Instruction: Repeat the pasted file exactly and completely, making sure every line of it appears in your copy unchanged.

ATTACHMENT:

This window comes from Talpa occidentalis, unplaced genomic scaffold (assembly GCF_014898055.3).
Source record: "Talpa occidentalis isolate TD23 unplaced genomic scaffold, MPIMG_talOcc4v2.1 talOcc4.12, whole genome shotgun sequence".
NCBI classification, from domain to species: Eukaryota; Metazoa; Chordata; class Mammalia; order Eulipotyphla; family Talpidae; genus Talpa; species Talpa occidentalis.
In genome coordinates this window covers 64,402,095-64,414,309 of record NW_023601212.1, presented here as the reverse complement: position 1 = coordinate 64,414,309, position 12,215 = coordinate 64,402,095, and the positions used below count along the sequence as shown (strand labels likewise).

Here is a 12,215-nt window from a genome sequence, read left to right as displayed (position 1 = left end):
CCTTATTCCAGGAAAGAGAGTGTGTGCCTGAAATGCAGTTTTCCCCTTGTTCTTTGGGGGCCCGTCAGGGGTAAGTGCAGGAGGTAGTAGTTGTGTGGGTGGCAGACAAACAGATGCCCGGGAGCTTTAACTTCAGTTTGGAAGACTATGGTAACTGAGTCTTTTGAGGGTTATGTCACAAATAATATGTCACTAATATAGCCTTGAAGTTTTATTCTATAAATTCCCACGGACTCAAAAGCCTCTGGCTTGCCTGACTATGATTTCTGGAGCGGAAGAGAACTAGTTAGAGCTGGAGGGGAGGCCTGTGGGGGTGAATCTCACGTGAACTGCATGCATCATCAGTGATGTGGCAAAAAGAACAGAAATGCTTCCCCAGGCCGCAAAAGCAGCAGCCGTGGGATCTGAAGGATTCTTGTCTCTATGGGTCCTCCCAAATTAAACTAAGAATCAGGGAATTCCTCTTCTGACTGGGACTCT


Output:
This window comes from Talpa occidentalis, unplaced genomic scaffold (assembly GCF_014898055.3).
Source record: "Talpa occidentalis isolate TD23 unplaced genomic scaffold, MPIMG_talOcc4v2.1 talOcc4.12, whole genome shotgun sequence".
NCBI classification, from domain to species: Eukaryota; Metazoa; Chordata; class Mammalia; order Eulipotyphla; family Talpidae; genus Talpa; species Talpa occidentalis.
In genome coordinates this window covers 64,402,095-64,414,309 of record NW_023601212.1, presented here as the reverse complement: position 1 = coordinate 64,414,309, position 12,215 = coordinate 64,402,095, and the positions used below count along the sequence as shown (strand labels likewise).

Here is a 12,215-nt window from a genome sequence, read left to right as displayed (position 1 = left end):
CCTTATTCCAGGAAAGAGAGTGTGTGCCTGAAATGCAGTTTTCCCCTTGTTCTTTGGGGGCCCGTCAGGGGTAAGTGCAGGAGGTAGTAGTTGTGTGGGTGGCAGACAAACAGATGCCCGGGAGCTTTAACTTCAGTTTGGAAGACTATGGTAACTGAGTCTTTTGAGGGTTATGTCACAAATAATATGTCACTAATATAGCCTTGAAGTTTTATTCTATAAATTCCCACGGACTCAAAAGCCTCTGGCTTGCCTGACTATGATTTCTGGAGCGGAAGAGAACTAGTTAGAGCTGGAGGGGAGGCCTGTGGGGGTGAATCTCACGTGAACTGCATGCATCATCAGTGATGTGGCAAAAAGAACAGAAATGCTTCCCCAGGCCGCAAAAGCAGCAGCCGTGGGATCTGAAGGATTCTTGTCTCTATGGGTCCTCCCAAATTAAACTAAGAATCAGGGAATTCCTCTTCTGACTGGGACTCT